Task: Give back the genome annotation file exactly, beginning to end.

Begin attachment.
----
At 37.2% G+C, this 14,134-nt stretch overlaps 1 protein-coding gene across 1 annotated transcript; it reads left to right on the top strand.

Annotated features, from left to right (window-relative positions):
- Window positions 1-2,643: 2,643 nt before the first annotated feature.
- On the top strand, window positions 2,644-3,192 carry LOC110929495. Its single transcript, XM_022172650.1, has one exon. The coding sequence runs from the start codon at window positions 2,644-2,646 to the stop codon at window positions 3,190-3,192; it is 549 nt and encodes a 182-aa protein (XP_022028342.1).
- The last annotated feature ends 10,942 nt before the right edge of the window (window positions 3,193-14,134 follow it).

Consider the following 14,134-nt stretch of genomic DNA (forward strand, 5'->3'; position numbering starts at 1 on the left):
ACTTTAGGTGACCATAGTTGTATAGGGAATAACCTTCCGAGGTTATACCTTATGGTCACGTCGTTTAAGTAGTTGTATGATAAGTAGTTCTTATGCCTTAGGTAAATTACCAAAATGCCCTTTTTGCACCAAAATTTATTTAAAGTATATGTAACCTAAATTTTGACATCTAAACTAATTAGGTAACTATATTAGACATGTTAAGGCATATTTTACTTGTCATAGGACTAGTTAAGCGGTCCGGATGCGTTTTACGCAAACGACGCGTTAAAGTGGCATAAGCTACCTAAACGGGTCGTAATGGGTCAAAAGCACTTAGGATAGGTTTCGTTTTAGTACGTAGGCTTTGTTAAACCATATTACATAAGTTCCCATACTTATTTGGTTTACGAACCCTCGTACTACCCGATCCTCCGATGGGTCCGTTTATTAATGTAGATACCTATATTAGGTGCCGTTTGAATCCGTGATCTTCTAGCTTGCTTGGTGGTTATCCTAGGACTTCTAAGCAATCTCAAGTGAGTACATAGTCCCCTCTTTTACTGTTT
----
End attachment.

At 37.2% G+C, this 14,134-nt stretch overlaps 1 protein-coding gene across 1 annotated transcript; it reads left to right on the top strand.

Annotated features, from left to right (window-relative positions):
- Window positions 1-2,643: 2,643 nt before the first annotated feature.
- On the top strand, window positions 2,644-3,192 carry LOC110929495. Its single transcript, XM_022172650.1, has one exon. The coding sequence runs from the start codon at window positions 2,644-2,646 to the stop codon at window positions 3,190-3,192; it is 549 nt and encodes a 182-aa protein (XP_022028342.1).
- The last annotated feature ends 10,942 nt before the right edge of the window (window positions 3,193-14,134 follow it).

Consider the following 14,134-nt stretch of genomic DNA (forward strand, 5'->3'; position numbering starts at 1 on the left):
ACTTTAGGTGACCATAGTTGTATAGGGAATAACCTTCCGAGGTTATACCTTATGGTCACGTCGTTTAAGTAGTTGTATGATAAGTAGTTCTTATGCCTTAGGTAAATTACCAAAATGCCCTTTTTGCACCAAAATTTATTTAAAGTATATGTAACCTAAATTTTGACATCTAAACTAATTAGGTAACTATATTAGACATGTTAAGGCATATTTTACTTGTCATAGGACTAGTTAAGCGGTCCGGATGCGTTTTACGCAAACGACGCGTTAAAGTGGCATAAGCTACCTAAACGGGTCGTAATGGGTCAAAAGCACTTAGGATAGGTTTCGTTTTAGTACGTAGGCTTTGTTAAACCATATTACATAAGTTCCCATACTTATTTGGTTTACGAACCCTCGTACTACCCGATCCTCCGATGGGTCCGTTTATTAATGTAGATACCTATATTAGGTGCCGTTTGAATCCGTGATCTTCTAGCTTGCTTGGTGGTTATCCTAGGACTTCTAAGCAATCTCAAGTGAGTACATAGTCCCCTCTTTTACTGTTT